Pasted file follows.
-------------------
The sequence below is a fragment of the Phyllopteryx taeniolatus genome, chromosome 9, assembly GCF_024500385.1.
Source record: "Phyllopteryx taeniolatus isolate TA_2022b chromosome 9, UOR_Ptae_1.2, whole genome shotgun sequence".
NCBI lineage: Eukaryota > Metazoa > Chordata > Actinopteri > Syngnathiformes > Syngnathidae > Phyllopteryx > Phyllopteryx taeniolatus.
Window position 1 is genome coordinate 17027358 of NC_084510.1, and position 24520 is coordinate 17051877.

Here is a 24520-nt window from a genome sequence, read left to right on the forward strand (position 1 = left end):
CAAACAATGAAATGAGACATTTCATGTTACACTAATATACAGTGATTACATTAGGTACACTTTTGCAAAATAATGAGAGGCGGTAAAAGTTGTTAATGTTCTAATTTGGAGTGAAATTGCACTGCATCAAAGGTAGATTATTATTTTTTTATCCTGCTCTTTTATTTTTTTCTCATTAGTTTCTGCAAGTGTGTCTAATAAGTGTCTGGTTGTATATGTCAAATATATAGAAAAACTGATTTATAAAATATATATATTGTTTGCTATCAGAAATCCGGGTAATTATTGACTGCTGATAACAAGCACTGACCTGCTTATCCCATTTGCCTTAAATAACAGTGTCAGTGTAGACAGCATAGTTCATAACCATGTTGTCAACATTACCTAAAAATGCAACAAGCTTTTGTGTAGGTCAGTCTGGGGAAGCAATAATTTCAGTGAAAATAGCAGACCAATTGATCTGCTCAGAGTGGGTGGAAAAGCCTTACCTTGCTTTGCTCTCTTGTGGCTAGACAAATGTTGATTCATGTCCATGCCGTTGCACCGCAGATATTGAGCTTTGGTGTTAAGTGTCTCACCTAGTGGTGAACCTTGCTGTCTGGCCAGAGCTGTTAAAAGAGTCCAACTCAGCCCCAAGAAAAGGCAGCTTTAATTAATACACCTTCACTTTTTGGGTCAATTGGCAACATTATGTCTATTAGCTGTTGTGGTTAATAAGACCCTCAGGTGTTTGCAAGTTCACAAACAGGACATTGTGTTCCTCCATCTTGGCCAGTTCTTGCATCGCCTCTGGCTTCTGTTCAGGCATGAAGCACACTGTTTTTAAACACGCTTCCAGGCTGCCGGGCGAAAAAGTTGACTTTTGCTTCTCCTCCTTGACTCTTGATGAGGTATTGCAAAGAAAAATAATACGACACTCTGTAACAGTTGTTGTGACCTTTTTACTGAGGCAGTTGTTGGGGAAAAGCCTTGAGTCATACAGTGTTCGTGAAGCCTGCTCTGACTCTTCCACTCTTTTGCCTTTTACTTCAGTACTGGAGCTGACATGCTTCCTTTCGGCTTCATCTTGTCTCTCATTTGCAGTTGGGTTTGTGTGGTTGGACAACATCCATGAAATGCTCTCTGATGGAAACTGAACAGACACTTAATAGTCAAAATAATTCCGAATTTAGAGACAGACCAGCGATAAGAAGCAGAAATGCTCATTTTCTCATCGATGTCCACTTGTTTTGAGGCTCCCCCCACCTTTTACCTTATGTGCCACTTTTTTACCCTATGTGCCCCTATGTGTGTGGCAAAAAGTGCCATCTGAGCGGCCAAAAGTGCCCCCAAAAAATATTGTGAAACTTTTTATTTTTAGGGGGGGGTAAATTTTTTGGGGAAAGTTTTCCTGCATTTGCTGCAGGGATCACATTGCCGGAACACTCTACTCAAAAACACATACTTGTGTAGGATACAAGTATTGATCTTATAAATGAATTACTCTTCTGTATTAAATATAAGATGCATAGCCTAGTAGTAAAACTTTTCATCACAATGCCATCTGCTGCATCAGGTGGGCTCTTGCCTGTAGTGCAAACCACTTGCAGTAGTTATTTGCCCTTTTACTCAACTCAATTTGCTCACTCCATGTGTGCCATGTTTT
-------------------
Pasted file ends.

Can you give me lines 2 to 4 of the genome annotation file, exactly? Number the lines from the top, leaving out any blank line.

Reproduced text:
Source record: "Phyllopteryx taeniolatus isolate TA_2022b chromosome 9, UOR_Ptae_1.2, whole genome shotgun sequence".
NCBI lineage: Eukaryota > Metazoa > Chordata > Actinopteri > Syngnathiformes > Syngnathidae > Phyllopteryx > Phyllopteryx taeniolatus.
Window position 1 is genome coordinate 17027358 of NC_084510.1, and position 24520 is coordinate 17051877.